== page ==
• "Rosie" is not quite a rarity, but we'll count it anyway. It's from a cash-in "soundtrack" to "Bye Bye Birdie" put out by Colpix Records to capitalize on the movie's popularity. Instead of featuring the actual actors from the film, this record featured Colpix's teen stars of the day, Petersen, Fabares, and James Darren. All the other Petersen songs except this one made it onto the Teen Triangle albums. This song was, in fact, rare, until the Colpix Bye Bye Birdie soundtrack made it onto CD as part of a James Darren two-fer ten years ago. But since that release could have been missed by Petersen fans, I'm calling this one rare.

  • "Kids (Folks)" is also from the Colpix Bye Bye Birdie album. It also made it onto the second Teenage Triangle LP and can also be found on Fabares' greatest hits CD. However, the versions on those discs are all in stereo and since the one on here is mono, this one gets by as a rarity on a technicality.

  • "Very Unlikely" is the Non-LP B-Side of Petersen's debut 45 "She Can't Find Her Keys," which hit #19 in 1962. Once again, this is a stray tune that didn't make it onto Petersen first LP Lollipops and Roses. Nor was it ever compiled before as far as I know.

  • "Two Little Boys" is a mystery track. It's an unreleased version of a turn-of-the-century war song that would be revived by Rolf Harris a few years later. This duet sounds like it was sourced from a scratchy acetate. My copy of the CD didn't come with liner notes, so I have no idea what this was intended for or who the woman is who is singing along with Petersen.

  • "Quarantine" and "Quarantine Insert" are recordings of a song that was intended for a "Donna Reed Show" episode but apparently went unused.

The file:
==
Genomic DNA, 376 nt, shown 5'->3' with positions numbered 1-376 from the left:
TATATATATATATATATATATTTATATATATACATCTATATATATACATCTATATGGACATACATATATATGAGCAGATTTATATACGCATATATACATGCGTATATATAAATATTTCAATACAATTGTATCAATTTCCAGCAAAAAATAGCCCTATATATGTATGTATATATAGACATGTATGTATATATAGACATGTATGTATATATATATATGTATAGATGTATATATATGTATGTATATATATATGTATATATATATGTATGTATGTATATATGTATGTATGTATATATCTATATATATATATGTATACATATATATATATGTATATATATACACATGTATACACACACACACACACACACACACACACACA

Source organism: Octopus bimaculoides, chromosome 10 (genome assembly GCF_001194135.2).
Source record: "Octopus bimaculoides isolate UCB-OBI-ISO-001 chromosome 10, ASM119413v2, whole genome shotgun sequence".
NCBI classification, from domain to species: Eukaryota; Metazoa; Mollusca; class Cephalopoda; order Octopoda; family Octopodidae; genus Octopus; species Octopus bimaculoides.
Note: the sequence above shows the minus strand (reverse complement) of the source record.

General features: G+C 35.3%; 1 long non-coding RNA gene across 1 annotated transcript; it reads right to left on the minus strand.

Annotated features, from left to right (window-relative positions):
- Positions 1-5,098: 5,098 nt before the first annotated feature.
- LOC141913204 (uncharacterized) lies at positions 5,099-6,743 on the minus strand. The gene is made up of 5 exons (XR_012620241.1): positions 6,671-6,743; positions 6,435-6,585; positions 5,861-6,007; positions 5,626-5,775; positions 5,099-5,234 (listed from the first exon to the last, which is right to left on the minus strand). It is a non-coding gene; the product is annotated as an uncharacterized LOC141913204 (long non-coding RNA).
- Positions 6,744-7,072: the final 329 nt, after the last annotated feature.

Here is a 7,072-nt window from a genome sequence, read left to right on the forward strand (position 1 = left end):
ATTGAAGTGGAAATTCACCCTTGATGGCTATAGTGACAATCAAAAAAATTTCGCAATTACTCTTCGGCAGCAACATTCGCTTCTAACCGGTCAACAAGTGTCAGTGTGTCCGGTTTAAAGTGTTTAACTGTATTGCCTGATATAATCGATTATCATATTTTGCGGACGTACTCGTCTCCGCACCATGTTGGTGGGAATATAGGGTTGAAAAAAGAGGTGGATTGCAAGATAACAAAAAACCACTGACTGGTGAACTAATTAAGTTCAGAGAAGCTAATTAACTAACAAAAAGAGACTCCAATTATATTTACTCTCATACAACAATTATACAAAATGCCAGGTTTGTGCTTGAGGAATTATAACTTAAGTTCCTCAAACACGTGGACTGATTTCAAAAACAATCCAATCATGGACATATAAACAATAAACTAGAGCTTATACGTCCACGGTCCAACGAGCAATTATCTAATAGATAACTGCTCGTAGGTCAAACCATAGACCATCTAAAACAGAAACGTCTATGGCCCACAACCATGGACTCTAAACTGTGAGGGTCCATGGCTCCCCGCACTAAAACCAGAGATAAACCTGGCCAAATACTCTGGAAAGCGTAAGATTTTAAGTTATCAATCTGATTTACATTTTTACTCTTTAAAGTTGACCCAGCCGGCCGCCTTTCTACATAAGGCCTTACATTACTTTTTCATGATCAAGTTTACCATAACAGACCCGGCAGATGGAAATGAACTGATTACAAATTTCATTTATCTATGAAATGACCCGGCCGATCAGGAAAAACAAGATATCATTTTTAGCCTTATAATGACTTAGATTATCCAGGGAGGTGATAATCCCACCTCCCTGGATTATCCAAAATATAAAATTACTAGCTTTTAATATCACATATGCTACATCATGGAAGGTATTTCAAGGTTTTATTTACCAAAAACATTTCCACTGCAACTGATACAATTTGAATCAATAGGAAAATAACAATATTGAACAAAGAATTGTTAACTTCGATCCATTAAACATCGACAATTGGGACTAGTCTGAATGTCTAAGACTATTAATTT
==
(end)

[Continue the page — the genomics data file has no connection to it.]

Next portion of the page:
• Finally, "Polka Dots and Moonbeams" is my inclusion. It's a non-LP B-Side that definitely should have been included on this CD. The song was the flip side of his 1963 single "The Cheer Leader," which got to #78 and was his last chart entry. ("Cheerleader" is written as two words on the record label, hence my spelling.) The song, of course, is the Jimmy Van Heusen-Johnny Burke composition that gave Frank Sinatra his first hit with the Tommy Dorsey Orchestra. Petersen rocks it up here, relatively speaking. But again, the female backing singers undercut the mood and make the record hopelessly dated.

Track list:
1. She Can't Find Her Keys
2. Keep Your Love Locked (Deep In Your Heart)
3. Lollipops & Roses
4. My Dad
5. Amy
6. Girls In the Summertime
7. The Cheer Leader
8. Poorest Boy In Town
9. She Rides With Me
10. Where is She?
11. Hey There Beautiful
12. Little Dreamer
13. Happy
14. The Ring
15. You Don't Need Money
16. Little Boy Sad
17. Be Everything To Anyone You Love
18. Mama Your Little Boy Fell
19. I Wanna Be Free (TV)
20. Rosie (From "Bye Bye Birdie")
21. One Girl (From "Bye Bye Birdie")
22. Kids (Folks) (From "Bye Bye Birdie")
23. Very Unlikely
24. What Did They Do Before Rock 'N' Roll?
25. Don't Let That Happen To Us
26. Chained
27. A Little Bit For Sandy
28. Your Love's Got Me Burning Alive
29. Two Little Boys
30. Quarantine
31. Quarantine (TV Insert)
32. Polka Dots and Moonbeams (Bonus Track)



  2. A really interesting post as usual . I didn't know him, he never got to see the Donna Reed show in my country, but I think I can imagine how he will sound based on your description. I like when you post this obscure gems (at least for me).

    1. Thanks -- there are a bunch of "Donna Reed Show" episodes on both YouTube and DailyMotion, if you wanna check the program out. Shelley Fabares was some hot stuff around 1964 or so. That's what got me tuning in when I was a college student in the '80s.

  3. Shelley Fabares was still hot stuff on the TV show "Coach" which ran till the late 1990s. She was the best thing on the program IMHO.